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Benz vans make five-star history

Safety leader: Mercedes-Benz might yet bite the bullet and make curtain airbags standard across the Vito range.

Mercedes Vito scores top marks, but only if the $800 curtain airbag option is ticked

Mercedes-Benz logo18 Aug 2009


MERCEDES-BENZ’S Vito van and Viano people-mover are the first vehicles in their class to achieve a five-star Australasian New Car Assessment Program (ANCAP) result this week.

However, this level of protection is still not standard in the Vito, since customers in the extremely price-sensitive medium van segment must fork out an extra $800 for the curtain airbags that help the Mercedes commercial vehicle achieve the five-star result.

The base Vito 109 CDI with curtain airbags starts at $40,290.

A Mercedes-Benz spokesman told GoAuto that curtain airbag take-up has been low, but that an advertising campaign and other publicity events such as the media announcement at the Trauma Unit of the Alfred Hospital in Melbourne this week should greatly increase customer awareness and uptake for the curtain airbags.

Without them, the Vito scores a four-star ANCAP rating, which still makes it the highest scoring van in its class.

Electronic stability control was added when the current-generation Vito was launched in Australia in 2006 while curtain airbags have been available since the beginning of this year.

4 center imageLeft: Mercedes-Benz Viano. Below: Toyota HiAce.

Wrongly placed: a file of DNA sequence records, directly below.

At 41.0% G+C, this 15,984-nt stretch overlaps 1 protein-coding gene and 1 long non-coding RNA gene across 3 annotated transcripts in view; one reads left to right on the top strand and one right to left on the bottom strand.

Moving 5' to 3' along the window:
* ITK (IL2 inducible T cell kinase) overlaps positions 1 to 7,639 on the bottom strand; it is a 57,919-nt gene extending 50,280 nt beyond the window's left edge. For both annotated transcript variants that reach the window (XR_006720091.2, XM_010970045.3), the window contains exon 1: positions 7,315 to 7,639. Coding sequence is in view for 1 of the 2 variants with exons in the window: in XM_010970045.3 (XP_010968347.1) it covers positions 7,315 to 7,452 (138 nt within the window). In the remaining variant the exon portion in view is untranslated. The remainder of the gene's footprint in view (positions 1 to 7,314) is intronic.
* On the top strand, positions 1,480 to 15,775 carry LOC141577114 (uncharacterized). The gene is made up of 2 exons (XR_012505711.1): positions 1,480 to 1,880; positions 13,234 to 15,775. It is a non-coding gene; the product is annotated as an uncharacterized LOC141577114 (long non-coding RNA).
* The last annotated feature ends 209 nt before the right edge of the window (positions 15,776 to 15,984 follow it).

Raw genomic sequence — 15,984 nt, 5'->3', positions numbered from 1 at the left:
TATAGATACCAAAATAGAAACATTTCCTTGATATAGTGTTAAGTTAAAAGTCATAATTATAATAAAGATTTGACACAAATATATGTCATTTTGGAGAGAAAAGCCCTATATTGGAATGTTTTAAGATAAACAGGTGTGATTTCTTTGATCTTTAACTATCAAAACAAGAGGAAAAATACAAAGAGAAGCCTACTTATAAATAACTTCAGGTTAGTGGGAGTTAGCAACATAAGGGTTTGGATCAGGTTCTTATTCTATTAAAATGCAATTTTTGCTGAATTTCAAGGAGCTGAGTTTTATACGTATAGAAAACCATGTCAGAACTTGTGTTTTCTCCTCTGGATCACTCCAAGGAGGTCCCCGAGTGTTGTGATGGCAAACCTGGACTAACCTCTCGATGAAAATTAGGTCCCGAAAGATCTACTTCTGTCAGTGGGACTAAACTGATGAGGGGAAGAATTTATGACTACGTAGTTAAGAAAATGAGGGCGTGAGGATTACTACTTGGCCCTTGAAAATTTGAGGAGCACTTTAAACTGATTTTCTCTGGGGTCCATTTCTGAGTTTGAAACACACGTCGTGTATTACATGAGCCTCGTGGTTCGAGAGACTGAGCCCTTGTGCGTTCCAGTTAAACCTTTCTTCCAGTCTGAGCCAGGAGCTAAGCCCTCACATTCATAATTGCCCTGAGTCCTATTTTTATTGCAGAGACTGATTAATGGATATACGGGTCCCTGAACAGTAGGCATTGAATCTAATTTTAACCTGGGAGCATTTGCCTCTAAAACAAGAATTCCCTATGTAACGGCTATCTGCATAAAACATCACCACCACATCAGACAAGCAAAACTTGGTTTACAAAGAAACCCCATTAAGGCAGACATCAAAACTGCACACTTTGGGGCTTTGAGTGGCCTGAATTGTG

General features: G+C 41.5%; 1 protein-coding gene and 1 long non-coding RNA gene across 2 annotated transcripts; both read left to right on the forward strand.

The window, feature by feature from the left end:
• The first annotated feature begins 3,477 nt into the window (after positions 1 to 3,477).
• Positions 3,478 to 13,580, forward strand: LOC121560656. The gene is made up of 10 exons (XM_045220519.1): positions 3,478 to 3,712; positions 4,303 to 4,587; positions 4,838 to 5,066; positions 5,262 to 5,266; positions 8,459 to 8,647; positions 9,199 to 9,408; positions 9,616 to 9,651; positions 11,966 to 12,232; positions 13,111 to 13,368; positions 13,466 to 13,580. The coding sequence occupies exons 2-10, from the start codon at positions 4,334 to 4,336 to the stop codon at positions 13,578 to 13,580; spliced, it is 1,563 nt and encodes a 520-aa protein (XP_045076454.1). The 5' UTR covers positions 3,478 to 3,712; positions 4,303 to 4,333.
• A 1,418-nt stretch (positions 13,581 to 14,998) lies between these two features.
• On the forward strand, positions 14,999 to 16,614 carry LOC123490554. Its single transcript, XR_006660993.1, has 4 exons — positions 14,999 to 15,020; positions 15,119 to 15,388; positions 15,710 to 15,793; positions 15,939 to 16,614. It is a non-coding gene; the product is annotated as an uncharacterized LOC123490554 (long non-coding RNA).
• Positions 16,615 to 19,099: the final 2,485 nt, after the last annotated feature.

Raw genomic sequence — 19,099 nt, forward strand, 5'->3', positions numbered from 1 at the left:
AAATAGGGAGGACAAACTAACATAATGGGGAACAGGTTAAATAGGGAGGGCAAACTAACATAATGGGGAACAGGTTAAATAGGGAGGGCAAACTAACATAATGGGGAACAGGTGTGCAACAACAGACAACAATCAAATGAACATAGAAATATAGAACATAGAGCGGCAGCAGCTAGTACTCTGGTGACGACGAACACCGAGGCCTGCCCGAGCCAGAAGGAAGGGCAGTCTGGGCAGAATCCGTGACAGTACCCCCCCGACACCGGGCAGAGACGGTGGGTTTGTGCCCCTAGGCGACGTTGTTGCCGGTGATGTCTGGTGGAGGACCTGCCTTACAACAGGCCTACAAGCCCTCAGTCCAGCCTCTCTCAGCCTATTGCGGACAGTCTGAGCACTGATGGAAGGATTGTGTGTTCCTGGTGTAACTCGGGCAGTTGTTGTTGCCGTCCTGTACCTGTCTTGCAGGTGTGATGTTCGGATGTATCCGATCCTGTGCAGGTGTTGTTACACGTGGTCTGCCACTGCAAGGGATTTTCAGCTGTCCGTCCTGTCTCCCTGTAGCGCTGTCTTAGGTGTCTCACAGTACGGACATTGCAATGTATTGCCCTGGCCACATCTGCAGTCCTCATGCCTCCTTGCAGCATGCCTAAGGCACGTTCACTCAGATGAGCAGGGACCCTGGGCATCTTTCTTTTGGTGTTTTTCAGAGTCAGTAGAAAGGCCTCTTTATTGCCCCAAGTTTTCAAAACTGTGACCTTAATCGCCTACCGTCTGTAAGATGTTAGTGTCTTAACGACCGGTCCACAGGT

According to Mercedes-Benz Australia Commercial Vehicles managing director Ken Matthews, the company is discussing making curtain airbags standard in the Vito as soon as possible – with January 2010 deliveries looming as a likely starting point for curtain airbag standardisation for Vito.

“I think it will gradually become standard,” Mr Matthews said.

“There are still some commercial aspects with the introduction of technology like this. Not all the competitors have it, and therefore there is that issue of the (extra cost).

“(But) we are going to consider whether we are going to do that.

“In the scope of the total cost of the vehicle, $800 is not a significant cost.

“We can get it in as standard within a couple of months of production.

“At the end of the day it will be myself and Campbell (York, senior executive for Mercedes-Benz vans), based on what we see is the market reaction and the take-up rate for it.

“But I probably think we will tick the box and make it standard.”

Mr Matthews acknowledges that Mercedes-Benz may have to take that final step in standardising curtain airbags in the Vito to remain at the vanguard of commercial vehicle safety.

“In some ways it is really incumbent on us to really do that, because we put the hard miles in and the hard yards in to get that five-star rating, and I think that if we sit back and relax and let the market dictate it, we may only get a pick up of 10 to 15 per cent pick up (of curtain airbags) in the first year, and that would hardly be satisfactory from my point of view,” he said.

“And as soon as we tick the box and say ‘yes, let’s do it’ we will force it in a lot quicker.

“As an old commercial vehicle guy, I am quite excited about getting that five-star rating.”